I came into the office and heard the receptionist literally hacking. Sweat was dripping from her brow, and she complained of feeling chilled. Wrapped up in a wool sweater and a tissue in each hand, her complexion was ashen.
She said, “Don't get near me! I am sick. I don't want to give it to you. I will stay away from everyone today. I know you guys cannot do without me; production would drop.”
By noon, she was home, allowing her body the room to heal from this virus she had brought with her to work. As the week went on, we dropped one by one, sweating and coughing, ending up at home for a week each to recuperate.
By Friday, the office was closed. Production did drop and it went on for two weeks as a result of one person's good intentions to “save the day” and ignore the guidelines that we have been given. I do not want any of you to be able to tell another staff person, “You make me sick!”
The Centers for Disease Control and Prevention (CDC) gives us guidelines for monitoring our own health and then asks us each to be responsible for following those guidelines. If you have an acute or chronic medical condition that can render you susceptible to opportunistic infections, you should discuss with your health-care provider whether the condition might affect your ability to safely perform your duties.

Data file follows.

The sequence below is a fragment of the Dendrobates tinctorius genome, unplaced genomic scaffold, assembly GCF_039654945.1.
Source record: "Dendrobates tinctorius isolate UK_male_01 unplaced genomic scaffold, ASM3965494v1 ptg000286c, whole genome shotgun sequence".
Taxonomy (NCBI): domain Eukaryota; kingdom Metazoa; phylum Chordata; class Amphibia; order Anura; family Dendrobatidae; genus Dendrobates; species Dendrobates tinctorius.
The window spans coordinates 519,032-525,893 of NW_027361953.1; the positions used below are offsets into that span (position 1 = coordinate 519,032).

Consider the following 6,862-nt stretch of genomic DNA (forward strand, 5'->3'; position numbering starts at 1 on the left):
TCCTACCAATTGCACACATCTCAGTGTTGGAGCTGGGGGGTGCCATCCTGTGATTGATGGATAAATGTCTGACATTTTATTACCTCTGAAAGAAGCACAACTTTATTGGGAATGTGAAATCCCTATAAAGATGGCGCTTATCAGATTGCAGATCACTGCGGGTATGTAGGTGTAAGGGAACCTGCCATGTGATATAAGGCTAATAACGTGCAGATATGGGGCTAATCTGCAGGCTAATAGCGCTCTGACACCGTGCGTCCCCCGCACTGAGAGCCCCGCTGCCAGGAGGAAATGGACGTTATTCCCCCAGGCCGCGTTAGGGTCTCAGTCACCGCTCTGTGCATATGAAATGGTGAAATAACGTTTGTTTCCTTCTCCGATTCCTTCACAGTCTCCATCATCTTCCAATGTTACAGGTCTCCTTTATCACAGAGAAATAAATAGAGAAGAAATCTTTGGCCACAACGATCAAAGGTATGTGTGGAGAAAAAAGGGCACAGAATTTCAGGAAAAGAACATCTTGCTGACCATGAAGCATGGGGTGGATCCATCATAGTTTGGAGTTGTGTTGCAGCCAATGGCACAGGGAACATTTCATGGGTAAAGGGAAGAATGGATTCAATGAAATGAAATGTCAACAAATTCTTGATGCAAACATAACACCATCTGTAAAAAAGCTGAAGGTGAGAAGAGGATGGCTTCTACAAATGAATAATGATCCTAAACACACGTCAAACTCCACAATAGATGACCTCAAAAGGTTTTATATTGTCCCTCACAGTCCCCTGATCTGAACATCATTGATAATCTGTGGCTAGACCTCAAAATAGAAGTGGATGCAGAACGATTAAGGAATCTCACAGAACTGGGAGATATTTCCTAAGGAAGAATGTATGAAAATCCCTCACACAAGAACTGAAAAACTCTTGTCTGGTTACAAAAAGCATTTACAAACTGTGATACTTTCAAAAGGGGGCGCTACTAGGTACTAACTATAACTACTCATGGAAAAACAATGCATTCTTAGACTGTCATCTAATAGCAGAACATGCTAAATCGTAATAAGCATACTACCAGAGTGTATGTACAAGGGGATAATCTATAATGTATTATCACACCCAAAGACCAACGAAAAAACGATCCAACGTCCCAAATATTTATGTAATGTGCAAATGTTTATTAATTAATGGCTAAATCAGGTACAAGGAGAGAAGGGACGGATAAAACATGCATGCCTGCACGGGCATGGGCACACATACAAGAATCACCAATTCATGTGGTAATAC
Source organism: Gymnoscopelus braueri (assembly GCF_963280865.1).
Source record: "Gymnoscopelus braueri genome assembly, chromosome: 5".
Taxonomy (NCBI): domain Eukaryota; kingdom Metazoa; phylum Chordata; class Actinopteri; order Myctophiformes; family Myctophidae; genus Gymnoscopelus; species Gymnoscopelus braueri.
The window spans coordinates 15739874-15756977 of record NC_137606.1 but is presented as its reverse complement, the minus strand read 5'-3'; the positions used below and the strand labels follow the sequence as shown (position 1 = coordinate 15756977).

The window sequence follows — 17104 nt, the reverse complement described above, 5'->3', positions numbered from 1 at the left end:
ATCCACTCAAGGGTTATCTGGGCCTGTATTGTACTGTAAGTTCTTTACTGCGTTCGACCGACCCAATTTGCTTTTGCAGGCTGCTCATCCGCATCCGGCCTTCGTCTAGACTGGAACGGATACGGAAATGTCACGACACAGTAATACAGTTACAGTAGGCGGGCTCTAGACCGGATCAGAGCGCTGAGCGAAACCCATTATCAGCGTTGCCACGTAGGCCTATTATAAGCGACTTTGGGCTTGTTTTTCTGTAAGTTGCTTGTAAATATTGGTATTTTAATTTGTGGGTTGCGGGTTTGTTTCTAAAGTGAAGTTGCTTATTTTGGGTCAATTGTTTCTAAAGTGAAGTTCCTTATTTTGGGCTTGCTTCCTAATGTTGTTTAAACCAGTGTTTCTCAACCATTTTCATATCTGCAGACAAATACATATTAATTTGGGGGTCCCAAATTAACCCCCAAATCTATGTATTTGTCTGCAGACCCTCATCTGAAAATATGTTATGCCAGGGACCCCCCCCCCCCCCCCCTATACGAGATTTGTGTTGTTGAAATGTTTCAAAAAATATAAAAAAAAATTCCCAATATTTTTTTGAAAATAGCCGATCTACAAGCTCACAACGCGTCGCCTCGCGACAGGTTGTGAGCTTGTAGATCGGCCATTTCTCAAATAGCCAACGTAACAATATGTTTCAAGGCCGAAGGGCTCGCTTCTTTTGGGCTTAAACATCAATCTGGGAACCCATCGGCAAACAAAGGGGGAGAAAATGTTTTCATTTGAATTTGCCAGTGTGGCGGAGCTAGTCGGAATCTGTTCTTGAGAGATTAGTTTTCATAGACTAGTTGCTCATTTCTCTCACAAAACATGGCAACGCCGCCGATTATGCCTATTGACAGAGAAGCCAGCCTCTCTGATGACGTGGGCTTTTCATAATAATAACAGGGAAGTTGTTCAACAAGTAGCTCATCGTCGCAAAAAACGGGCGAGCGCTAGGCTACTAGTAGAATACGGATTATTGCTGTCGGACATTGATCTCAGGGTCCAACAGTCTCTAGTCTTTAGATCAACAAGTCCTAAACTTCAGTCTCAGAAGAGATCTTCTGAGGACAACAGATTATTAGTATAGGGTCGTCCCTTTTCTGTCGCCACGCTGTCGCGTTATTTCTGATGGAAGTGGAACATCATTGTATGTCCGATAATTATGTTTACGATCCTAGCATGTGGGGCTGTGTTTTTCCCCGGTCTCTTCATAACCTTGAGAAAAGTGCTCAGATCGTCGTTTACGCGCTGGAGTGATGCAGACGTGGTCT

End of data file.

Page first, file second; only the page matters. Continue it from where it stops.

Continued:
However, under certain circumstances, all dental health-care professionals need to be excluded from working to prevent further transmission to patients and staff members. Because many of our patients have compromised immune systems, it is vital to not expose them to opportunistic infections. Keeping in mind the mode of transmission and the period of infectivity of the disease, all offices should follow the exclusion policies that the CDC has given to keep everyone safe.
No dental health-care provider should be delivering treatment or working in the office and no patient should be receiving elective treatment with the conditions presented below. The information below is from the MMWR Guidelines for Infection Control in Dental Health Care Settings — 2003. These are the suggested restrictions for health-care professionals infected with, or exposed to, major infectious diseases in health-care settings, in absence of state or local regulations.